One year ago today, Venezuelan President Nicolás Maduro defeated Henrique Capriles Radonski in an election widely considered fraudulent by the international observers present. Today, Maduro celebrates his victory after announcing a new Ministry of International Communication to improve his government’s image around the world.
“It is a great challenge for any nation to confront a communications war,” Maduro told newspaper Últimas Noticias, adding that the new Minister would fight “an international plan against Venezuela, which we will defeat thanks to our resilience on the international stage.” Roy Chaderton, the current Venezuelan ambassador to the Organization of American States, is said to head the agency thanks to his work in convincing the OAS not to interfere in Venezuela after ousted opposition deputy María Corina Machado was barred from speaking before the group in Washington, D.C.
Maduro has made strides in engaging the international community thanks to allies in international media. Last month, Maduro published a column in the New York Times in which he accused the opposition of violence and called for a “peaceful” resolution in which he maintained power. “Antigovernment protesters have physically attacked and damaged health care clinics, burned down a university in Táchira State and thrown Molotov cocktails and rocks at buses,” he wrote of the most anti-Chavista state in the country, which is currently under martial law. Maduro arrested and convicted the mayor of San Cristóbal, the capital of Táchira, last month for “inciting violence.“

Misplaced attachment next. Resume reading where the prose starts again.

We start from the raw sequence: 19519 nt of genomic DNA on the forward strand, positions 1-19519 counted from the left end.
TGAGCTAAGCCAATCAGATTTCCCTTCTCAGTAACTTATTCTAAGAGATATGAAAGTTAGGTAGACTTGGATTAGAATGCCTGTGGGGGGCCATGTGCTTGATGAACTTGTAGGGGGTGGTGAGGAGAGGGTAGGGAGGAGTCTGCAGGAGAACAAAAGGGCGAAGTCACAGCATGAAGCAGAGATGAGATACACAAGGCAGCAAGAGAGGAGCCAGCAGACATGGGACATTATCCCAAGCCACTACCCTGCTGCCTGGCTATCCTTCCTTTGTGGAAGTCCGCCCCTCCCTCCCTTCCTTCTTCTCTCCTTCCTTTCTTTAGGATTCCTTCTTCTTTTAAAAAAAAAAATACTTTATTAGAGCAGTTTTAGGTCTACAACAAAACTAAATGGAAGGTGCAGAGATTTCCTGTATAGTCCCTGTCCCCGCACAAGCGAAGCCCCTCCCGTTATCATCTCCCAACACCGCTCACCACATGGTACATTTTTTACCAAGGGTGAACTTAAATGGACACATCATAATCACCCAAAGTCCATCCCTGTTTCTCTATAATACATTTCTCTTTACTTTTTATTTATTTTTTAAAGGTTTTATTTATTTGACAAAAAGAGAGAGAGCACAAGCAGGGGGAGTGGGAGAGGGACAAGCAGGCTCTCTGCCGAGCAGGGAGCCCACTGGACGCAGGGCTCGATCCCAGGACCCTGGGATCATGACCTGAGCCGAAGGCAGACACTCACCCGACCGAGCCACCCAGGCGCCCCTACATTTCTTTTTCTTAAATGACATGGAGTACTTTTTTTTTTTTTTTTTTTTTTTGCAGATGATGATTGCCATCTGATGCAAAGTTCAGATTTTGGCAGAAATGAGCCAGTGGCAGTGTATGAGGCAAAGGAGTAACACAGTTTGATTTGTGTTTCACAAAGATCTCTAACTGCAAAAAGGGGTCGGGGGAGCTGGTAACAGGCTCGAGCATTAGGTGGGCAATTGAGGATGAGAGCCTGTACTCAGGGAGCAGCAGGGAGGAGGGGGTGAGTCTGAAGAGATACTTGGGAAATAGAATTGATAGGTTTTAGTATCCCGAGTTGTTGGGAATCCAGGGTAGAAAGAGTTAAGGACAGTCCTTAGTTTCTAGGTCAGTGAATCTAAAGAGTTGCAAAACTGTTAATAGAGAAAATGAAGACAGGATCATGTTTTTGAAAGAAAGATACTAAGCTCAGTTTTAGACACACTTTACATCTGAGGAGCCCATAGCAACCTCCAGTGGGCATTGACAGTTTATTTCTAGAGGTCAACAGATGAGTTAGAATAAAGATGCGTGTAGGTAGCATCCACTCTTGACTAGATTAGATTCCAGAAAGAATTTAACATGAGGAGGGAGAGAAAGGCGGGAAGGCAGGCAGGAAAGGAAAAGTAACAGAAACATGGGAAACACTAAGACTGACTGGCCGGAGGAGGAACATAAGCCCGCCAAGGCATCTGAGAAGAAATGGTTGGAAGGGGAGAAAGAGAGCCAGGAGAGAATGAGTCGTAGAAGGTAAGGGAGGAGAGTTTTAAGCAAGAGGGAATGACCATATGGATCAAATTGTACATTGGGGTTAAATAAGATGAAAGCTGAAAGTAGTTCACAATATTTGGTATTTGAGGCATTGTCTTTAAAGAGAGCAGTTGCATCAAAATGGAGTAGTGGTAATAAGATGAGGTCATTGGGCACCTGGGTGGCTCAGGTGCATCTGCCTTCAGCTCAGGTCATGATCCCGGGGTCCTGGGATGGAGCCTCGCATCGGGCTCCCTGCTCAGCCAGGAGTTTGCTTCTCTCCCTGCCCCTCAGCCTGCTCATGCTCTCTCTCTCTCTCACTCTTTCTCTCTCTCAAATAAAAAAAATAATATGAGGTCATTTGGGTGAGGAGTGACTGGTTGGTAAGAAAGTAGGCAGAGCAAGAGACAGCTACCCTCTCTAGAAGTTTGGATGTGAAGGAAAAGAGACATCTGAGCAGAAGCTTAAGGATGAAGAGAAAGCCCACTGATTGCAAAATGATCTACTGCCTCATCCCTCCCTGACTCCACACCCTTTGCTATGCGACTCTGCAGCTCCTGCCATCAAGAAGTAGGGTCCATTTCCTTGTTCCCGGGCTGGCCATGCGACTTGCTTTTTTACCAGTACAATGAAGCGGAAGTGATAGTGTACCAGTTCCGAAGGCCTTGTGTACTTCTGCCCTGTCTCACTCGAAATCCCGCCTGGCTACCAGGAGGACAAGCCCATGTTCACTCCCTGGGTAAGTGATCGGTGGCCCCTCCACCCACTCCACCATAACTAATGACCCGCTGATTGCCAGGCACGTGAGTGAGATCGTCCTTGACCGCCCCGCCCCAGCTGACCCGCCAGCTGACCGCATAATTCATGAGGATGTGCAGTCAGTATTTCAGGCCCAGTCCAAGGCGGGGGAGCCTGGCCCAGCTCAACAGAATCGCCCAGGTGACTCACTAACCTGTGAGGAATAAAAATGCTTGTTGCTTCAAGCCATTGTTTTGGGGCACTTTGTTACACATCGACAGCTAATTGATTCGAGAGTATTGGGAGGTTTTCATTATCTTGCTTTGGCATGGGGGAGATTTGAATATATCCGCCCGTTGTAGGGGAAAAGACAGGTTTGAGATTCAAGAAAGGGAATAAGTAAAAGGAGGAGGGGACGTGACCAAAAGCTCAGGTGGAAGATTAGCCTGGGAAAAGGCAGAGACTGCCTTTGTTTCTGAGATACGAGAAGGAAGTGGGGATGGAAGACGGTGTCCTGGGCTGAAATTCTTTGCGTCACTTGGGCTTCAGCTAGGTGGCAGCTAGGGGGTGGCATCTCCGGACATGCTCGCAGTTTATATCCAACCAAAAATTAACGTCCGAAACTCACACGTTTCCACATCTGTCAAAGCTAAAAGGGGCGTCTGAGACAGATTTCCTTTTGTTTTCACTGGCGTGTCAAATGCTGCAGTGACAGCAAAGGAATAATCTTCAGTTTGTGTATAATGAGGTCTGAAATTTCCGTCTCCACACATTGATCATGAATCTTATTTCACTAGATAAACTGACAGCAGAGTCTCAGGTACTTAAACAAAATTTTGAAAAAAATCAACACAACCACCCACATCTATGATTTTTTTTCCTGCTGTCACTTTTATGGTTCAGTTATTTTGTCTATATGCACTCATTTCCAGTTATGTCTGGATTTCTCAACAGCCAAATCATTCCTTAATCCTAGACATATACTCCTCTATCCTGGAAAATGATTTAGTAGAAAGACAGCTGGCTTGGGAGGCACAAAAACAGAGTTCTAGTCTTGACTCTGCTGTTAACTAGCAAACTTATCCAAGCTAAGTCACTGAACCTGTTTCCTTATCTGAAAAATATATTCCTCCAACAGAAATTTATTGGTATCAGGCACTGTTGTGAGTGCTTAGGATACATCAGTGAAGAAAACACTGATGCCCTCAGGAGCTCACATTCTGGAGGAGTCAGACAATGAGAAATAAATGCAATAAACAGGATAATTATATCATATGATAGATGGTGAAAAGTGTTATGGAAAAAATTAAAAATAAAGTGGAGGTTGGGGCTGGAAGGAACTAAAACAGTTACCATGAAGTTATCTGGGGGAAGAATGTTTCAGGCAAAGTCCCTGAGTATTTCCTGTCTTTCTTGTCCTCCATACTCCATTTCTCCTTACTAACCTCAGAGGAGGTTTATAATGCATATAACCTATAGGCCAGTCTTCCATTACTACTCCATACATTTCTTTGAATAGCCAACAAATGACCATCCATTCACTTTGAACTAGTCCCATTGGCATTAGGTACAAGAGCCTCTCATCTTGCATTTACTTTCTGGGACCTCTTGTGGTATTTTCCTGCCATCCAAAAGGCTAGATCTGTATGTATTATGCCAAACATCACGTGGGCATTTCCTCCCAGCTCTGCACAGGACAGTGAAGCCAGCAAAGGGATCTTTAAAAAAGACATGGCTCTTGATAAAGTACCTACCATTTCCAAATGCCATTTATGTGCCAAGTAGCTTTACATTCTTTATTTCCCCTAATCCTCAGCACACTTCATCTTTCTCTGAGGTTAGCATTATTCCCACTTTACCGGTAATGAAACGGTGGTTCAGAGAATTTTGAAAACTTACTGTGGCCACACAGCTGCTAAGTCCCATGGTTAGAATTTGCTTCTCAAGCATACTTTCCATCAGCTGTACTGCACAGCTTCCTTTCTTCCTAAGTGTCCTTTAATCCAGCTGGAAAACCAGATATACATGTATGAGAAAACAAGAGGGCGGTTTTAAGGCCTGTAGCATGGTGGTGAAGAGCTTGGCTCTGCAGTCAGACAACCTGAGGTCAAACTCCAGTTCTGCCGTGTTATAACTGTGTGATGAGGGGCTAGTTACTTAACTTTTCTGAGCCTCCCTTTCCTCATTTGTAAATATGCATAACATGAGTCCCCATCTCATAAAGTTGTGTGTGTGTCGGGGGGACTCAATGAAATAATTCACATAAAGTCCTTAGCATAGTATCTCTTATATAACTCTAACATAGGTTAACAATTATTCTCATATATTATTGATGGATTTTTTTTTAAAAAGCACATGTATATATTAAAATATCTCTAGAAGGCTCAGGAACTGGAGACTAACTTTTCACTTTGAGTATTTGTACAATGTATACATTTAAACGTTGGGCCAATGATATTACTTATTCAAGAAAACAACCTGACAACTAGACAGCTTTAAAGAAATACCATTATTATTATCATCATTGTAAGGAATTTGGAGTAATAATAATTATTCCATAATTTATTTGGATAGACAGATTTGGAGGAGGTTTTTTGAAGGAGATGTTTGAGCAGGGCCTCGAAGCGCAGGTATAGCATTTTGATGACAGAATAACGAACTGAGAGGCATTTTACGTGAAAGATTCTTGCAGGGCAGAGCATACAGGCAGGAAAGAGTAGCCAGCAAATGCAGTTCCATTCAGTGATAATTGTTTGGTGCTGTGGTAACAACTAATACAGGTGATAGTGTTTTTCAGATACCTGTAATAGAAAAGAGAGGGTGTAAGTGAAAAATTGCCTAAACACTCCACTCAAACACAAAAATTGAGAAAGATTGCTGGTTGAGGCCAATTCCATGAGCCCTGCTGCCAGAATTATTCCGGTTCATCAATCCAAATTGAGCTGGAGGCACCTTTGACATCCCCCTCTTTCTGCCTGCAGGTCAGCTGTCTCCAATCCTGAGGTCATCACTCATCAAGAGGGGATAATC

Maduro also used the anniversary of his fraudulent election to praise the Bolivarian National Guard, his street combat troops and riot police now responsible for dozens of deaths of young protesters throughout the country. The National Guard, Maduro said in a speech, are “the people in arms” and “should continue to expand their work.” The National Guard have been implicated in more than 100 incidents of abuse and torture, and 97 soldiers are being investigated by the government in relation to these, though none yet taken through a judicial process or convicted.
A study by the United Nations Office of Drugs and Crime released last week found that Venezuela had risen to second place on the list of nations in the world with the highest peacetime murder rates, after Honduras. Forty-one have died since the current wave of protests began in Venezuela last February, when Maduro arrested Popular Will opposition party leader Leopoldo López on charges of arson and inciting violence for organizing a protest against the government. López remains in prison, along with a number of other Popular Will members and other opposition figures arrested for their ties to student protesters.